WickedEye's Quotient

10/21/2006 at 22:53

This is the part with the twists and turns, where lives hang in the balance...

...and you see something shocking you've never seen before.
-Michael Caine as Cutter, in
The Prestige

Saw “The Prestige” today. What an incredible film.

I’ve always liked Christopher Nolan’s twisty, devious, sparklingly mordant mind. With my lifelong penchant for murder mysteries, he’s one of the only writers or directors who can keep me guessing (almost) all the way to the end.

The movie I just watched was so ravishingly, inimically incisive that I didn’t even know how I felt as I left. Too much was open- I’d no way to gauge everything it had exposed. Rather a sickening feeling, the raw air brushing against parts of me that had been mephitic and sealed for so long.

While I won’t give away the twist(s- it’s always plural with Nolan) of the movie, because I hope as many of you as possible see it, it’s about rival stage magicians: their rivalry, and the intertwined lives they lead. The sets are lavish; the production values are high; the movie is stunning to look at from first to last; but with Nolan those things always fade to insignificance. The show is about magic, and magicians, and what the former wreaks upon the latter, and though it is lovely to see it is not easy to watch.

One thing that has always amazed me, as a student of mythology and fairy tale, is how vaunted magic is in our society; it is not so exalted in other places, under other names. The grotesquerie, pain, terror- the incommensurate, unendurable price that humans pay for their dealings with it- is appalling. As I’ve pointed out to friends, many times, the tales of the Brothers Grimm are not for children. They are horrifying.

These men’s lives- their search for magic, for the pinnacle of illusion and thaumaturgy- is even more gruesome and dreadful than those antique tales from the black forests of time. And yet it is glittering and showy and threateningly, exhilaratingly beautiful as well. That struggle and its results- which, as always with Nolan, lie strewn, twisted and blank-eyed and blackened and bloodied, around the bodies of the contestants- are fearful, the more so because they are consummately understandable.

Those of us who worship at our chosen altars always want to stand before them alone and supreme, no matter how red are the hands that we raise to the heavens.

What does the magic we see- economic, technological- cost those who create it? Those around them? Are the pieces of ourselves so intertwined that we don’t know what parts to mourn when some of them die? What is the penalty of genius? Of achievement? Of real magic? Of disguising that magic when it happens?

Of disguising ourselves and our lives and our desires as we chase them down with tooth and claw?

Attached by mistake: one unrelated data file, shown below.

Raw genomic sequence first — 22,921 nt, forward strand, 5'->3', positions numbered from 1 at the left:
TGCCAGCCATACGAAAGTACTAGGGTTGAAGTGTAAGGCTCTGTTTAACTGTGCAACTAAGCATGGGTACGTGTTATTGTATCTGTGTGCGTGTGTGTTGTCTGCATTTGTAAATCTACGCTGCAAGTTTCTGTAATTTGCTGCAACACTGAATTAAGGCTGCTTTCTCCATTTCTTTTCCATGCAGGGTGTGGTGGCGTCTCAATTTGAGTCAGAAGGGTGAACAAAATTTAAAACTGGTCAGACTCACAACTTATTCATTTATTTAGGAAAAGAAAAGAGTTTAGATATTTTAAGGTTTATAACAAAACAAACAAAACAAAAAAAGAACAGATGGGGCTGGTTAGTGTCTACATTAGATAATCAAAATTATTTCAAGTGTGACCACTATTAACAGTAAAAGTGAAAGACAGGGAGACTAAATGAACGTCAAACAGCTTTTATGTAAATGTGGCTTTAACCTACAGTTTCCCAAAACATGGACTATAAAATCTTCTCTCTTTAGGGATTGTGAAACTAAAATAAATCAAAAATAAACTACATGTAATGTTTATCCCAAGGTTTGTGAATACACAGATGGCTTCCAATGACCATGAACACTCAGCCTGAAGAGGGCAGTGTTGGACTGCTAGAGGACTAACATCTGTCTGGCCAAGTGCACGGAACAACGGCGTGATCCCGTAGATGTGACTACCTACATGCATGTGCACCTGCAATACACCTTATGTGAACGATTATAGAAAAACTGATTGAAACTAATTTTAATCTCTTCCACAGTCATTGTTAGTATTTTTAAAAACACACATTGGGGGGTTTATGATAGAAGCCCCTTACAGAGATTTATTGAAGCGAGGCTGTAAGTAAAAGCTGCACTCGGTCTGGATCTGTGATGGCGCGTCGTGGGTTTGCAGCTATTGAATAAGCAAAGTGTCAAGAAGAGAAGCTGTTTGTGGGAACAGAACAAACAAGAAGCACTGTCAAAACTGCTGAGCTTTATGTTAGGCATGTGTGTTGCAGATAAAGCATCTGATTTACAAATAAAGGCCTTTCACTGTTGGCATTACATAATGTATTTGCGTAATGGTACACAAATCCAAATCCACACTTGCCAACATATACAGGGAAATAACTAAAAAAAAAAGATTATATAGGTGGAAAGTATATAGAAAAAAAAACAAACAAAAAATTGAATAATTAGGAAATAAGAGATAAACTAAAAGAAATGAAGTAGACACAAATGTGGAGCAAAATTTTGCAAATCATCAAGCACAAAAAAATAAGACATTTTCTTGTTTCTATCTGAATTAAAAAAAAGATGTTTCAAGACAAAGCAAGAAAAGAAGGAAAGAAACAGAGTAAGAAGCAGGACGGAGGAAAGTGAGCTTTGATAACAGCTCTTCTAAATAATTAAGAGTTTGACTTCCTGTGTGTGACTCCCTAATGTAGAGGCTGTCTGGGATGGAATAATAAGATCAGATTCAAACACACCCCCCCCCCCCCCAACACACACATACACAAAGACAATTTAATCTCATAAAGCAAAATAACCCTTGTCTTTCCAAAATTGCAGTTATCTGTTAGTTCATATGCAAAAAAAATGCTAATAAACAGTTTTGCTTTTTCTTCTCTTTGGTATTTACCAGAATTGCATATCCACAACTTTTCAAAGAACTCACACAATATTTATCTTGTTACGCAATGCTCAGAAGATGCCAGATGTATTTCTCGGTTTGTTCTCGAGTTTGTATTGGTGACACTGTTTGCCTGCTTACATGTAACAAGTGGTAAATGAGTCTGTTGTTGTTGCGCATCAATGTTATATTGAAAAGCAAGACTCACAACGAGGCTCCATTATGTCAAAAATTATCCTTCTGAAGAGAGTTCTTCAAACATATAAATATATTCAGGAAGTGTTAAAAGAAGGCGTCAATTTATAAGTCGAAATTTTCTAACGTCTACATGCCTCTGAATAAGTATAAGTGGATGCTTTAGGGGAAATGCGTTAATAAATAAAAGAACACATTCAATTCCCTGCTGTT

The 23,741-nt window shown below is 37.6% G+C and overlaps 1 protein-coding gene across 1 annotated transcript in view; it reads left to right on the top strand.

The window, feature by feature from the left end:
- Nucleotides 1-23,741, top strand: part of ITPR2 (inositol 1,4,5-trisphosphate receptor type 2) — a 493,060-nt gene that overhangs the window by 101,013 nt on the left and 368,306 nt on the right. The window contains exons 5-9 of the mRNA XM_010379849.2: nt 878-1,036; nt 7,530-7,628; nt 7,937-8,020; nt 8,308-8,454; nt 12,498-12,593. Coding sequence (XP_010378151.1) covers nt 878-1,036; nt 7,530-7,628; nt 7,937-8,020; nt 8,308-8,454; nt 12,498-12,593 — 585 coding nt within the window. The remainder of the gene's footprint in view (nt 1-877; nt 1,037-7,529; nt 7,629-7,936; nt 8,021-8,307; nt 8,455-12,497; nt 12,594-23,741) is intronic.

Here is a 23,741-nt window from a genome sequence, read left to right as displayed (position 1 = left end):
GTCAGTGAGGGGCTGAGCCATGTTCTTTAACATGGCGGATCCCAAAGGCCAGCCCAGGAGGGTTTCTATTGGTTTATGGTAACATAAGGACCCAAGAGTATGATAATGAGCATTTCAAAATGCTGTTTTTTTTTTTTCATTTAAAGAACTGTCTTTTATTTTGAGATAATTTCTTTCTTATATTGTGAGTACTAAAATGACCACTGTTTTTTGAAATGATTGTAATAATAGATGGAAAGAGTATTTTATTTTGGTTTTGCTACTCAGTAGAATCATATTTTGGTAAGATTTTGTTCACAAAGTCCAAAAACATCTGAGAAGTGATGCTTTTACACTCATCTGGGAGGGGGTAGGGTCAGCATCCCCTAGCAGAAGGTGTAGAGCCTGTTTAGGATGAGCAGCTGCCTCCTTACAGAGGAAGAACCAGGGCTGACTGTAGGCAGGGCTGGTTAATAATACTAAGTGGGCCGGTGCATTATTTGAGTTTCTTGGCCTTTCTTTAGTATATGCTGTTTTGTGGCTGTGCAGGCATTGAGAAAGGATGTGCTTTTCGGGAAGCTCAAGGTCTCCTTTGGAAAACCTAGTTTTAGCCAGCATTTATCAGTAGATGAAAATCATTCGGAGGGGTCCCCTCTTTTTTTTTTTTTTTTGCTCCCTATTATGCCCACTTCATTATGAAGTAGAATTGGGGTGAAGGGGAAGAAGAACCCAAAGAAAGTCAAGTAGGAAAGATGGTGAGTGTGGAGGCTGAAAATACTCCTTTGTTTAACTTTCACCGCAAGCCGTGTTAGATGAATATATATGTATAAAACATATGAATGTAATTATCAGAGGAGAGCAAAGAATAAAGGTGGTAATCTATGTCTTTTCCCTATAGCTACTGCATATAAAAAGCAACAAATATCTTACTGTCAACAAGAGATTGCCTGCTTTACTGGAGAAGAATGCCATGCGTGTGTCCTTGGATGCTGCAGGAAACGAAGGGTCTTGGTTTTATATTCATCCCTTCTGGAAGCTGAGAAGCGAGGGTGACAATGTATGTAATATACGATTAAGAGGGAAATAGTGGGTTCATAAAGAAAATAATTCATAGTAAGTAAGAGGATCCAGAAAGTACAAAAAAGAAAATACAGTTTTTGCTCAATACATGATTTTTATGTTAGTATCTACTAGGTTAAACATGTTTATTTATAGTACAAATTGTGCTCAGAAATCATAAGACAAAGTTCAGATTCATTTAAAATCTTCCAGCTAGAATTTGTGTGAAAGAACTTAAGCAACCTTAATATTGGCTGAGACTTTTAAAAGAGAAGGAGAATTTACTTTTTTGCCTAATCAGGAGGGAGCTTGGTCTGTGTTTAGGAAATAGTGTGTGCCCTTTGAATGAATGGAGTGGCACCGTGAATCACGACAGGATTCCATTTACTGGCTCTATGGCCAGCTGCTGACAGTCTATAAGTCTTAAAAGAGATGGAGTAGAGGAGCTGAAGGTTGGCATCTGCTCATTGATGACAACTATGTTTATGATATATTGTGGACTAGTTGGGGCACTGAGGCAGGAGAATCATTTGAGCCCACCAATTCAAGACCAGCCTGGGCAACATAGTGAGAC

It is impossible for me to say more, or more concretely, without giving away a part of the show. And the show is utterly brilliant and well worth seeing, and I will not say much more on this subject than two names: Nikola Tesla and David Bowie.

See the movie. Think about it. It may be frightening, and that may be (as I have said before) good for you- or, in this case, it may not.

But this magic show will force you to touch the reality of the difference between illusion and magic, between daydreams and dreams, between the freedom of imagination and the cost of achievement, for the space of its performance. And it’s worth being afraid to remember what that distance means.

10/03/2006 at 18:06

He lives below the senseless stars and writes his meanings in them. -Thomas Wolfe

So the COBE guys have been officially recognized as millenium-class badasses.

And no, I’m not talking about the guys brandishing meat cleavers at astoundingly expensive chunks of cow, though admittedly those guys are impressive. COBE is the Cosmic Background Explorer, the satellite which examined the cosmic microwave background--the mind-bogglingly faint hiss of our universe’s afterbirth.

The men and women who designed, built, launched and operated it are the people who found and definitively mapped the infinitesimal fluctuations studding that attenuated, diaphanous veil of energy.

Who extrapolated the positions of those irregularities and realized that what they were looking at was the variation of densities in the universe’s inception.

Who recognized--in those 0.001% variations in a pattern composed of energy only 2.73K, less than 3 degrees above absolute zero--what would one day be incomprehensible expanses of flaring, pulsing, dark-crowned, starlit extravagance.

Who mapped the universe’s pregnancy with the galaxies and intergalactic matter which define its limits.

These are the human beings who looked  back 14 billion years and saw the warp and weft of the space and time in which we live.

These are the people who conquered, for now and always, the idea that products of a pattern cannot see its origins.

These are the homo sapiens who extended the reach of our species’ minds to the bounds of the universe in which they exist.

Oh, yeah--they also won the 2006 Nobel Prize in Physics today. But after being shown the borders of space, the beginning of time, the magnitude of human understanding, Sweden isn't far at all.

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